By HARRY CLARKE
AFTER four years of hard work, sacrifice and maintaining self belief, one of Queensland’s newest indigenous doctors is now beginning his medical career at the Toowoomba Base Hospital.
Dr James Tronc, originally from Chinchilla, worked as a paramedic for eight years in Townsville before taking the plunge into a medicine degree at the University of Queensland.
That was in 2017, and today he is one of six new UQ medicine graduates of Aboriginal heritage now embarking on a career as a doctor.
There’s a rural doctor shortage and there’s an indigenous doctor shortageDr James Tronc
Dr Tronc, 35, said he aspired to become a rural general practitioner to help fulfill a doctor shortage in remote areas, and in particular provide better healthcare for indigenous Australians.
“I absolutely loved the role of a paramedic – it’s a great honour – but I wanted to look for something that would satisfy me a bit more long term, where I could give a bit more,” Dr Tronc said.
“Practicing in chronic disease prevention and management is what I’ve got a bit more of an interest in.
“As a paramedic I worked in indigenous communities in and around Townsville. In that role you get to see the need. We need doctors working in rural areas because there’s a rural doctor shortage and there’s an indigenous doctor shortage.”
Dr Tronc, an Eastern Arrernte man whose ancestors come from the central desert region of the Northern Territory, is one of a growing number of indigenous Australian doctors.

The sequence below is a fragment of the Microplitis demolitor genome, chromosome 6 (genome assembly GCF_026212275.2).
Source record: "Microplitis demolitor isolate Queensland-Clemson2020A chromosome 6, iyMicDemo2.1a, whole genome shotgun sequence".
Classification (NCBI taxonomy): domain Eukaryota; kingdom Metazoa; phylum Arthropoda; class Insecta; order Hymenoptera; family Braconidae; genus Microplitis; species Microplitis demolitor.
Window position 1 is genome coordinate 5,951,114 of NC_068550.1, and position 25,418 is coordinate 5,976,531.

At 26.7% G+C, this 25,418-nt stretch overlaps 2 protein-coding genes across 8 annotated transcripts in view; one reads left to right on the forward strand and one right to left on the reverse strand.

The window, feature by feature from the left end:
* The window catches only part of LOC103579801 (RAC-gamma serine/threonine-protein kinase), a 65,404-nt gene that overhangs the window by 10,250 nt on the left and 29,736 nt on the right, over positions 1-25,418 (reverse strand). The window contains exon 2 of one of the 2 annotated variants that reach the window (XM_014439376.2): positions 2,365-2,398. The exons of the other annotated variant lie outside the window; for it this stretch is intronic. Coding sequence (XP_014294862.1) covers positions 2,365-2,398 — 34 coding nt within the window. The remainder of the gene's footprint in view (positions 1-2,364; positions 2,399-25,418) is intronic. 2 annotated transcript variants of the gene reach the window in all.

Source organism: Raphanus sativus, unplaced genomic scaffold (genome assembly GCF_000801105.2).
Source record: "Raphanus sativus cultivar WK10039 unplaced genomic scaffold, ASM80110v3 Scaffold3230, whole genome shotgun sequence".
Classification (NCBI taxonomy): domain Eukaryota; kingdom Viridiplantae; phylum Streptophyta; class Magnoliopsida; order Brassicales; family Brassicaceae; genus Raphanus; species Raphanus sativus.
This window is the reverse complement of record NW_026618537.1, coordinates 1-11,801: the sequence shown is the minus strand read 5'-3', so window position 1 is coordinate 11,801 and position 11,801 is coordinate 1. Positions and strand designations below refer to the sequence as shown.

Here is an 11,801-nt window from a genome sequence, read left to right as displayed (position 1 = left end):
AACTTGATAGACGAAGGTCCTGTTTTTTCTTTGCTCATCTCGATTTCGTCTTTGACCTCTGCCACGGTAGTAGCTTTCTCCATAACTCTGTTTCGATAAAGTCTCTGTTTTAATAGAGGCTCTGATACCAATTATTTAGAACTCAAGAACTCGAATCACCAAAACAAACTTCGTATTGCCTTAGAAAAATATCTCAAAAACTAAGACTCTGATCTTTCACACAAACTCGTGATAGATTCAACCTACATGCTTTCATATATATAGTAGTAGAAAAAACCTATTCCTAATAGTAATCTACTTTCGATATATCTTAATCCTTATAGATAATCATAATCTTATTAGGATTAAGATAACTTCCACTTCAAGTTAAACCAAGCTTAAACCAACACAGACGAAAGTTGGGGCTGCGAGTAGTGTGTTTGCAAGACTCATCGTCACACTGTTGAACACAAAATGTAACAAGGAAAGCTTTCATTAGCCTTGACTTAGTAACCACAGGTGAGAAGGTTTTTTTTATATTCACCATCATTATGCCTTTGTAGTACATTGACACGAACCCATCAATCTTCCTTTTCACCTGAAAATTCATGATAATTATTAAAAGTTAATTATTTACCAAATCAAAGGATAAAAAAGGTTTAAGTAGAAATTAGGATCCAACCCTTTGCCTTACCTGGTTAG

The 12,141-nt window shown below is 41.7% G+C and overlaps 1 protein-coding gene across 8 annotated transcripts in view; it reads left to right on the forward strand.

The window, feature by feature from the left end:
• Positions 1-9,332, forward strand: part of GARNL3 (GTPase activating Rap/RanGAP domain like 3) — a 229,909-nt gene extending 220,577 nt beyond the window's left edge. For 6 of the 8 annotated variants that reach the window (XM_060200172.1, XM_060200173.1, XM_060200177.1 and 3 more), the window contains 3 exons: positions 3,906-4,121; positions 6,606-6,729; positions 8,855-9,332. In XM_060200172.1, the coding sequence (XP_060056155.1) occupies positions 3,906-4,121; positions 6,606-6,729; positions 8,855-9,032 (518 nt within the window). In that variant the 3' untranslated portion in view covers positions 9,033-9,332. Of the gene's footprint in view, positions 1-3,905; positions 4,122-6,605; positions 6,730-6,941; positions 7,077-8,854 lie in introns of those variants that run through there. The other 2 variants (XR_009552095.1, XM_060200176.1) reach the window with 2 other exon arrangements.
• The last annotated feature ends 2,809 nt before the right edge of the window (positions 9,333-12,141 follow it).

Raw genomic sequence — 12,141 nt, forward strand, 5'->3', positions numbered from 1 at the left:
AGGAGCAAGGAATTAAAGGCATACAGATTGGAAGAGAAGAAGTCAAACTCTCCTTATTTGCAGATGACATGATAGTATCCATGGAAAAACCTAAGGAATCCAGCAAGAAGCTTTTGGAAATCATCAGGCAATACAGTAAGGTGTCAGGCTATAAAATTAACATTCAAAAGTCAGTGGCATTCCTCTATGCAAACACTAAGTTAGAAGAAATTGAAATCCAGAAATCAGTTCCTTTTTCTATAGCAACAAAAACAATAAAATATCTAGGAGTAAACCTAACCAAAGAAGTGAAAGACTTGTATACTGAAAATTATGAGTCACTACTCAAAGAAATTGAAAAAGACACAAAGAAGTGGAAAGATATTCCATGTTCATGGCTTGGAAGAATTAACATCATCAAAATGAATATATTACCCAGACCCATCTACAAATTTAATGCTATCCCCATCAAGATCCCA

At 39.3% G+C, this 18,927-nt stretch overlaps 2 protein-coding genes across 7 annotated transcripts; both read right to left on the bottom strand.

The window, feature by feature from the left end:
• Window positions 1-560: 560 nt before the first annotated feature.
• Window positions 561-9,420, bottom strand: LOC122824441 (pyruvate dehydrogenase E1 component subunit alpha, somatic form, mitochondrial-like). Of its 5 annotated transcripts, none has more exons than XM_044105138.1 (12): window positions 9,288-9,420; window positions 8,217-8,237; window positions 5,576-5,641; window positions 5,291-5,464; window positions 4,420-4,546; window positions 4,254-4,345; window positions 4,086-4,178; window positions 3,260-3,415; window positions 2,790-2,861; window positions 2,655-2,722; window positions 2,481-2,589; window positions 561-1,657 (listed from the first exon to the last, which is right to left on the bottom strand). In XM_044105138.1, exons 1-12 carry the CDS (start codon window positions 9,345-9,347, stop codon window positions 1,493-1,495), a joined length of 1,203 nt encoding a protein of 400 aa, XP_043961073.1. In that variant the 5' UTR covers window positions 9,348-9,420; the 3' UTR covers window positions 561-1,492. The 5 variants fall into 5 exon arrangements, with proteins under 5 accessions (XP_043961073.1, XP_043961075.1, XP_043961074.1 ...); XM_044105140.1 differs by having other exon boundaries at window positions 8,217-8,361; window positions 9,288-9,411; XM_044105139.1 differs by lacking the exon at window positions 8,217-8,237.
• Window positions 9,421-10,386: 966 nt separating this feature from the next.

There are now close to 300 currently practicing and roughly the same number currently studying medicine, according the Dr Noel Hayman, founder of the Australian Indigenous Doctors Association.
Dr Tronc said his studies taught him there was a five times greater child mortality rate among indigenous children and “nearly three times greater health burden” compared to the non-indigenous population.
If they see a welcoming face, someone who understands their story and where they come from, they’re more likely to engageDr James Tronc
To improve long term health outcomes for first Australians and to help “close the gap” in indigenous health care, he said it was imperative for more indigenous doctors to be on the front line.
“We know indigenous people often present a lot later in their disease process, so they’re coming at the end stage of disease,” Dr Tronc said.
“Given our poor healths states, if you go to hospital, you’re more likely to stay there for longer, you’re more likely to die than a non-indigenous person.
“These little things are barriers and indigenous people tend to see that and they tend to stay away.
“But if they see a welcoming face, someone who understands their story and where they come from, they’re more likely to engage.”
Dr Tronc said he became a paramedic because he was inspired by his mother and aunties who work in indigenous health care.
He developed an ambition to become a rural doctor during his early career but, as a busy father of two, he initially doubted whether the dream could ever become a reality.
“It is a big task. You think about all the years of study you have to do just to get your medical degree, and then you have to go through four or five years of fellowship after you graduate,” he said.
“I thought it would have been impossible. But I sat down and really thought about it, and it was a decision I really didn’t want to regret later in life – to finish up and not have done it.”
“I was extremely proud (when I graduated medical school).
“It was very emotional, it’s one of the only times where I’ve sat down and had a spontaneous little cry to myself, it was very overwhelming, there was lots of hard work and lots of personal sacrifices and family sacrifices to get here.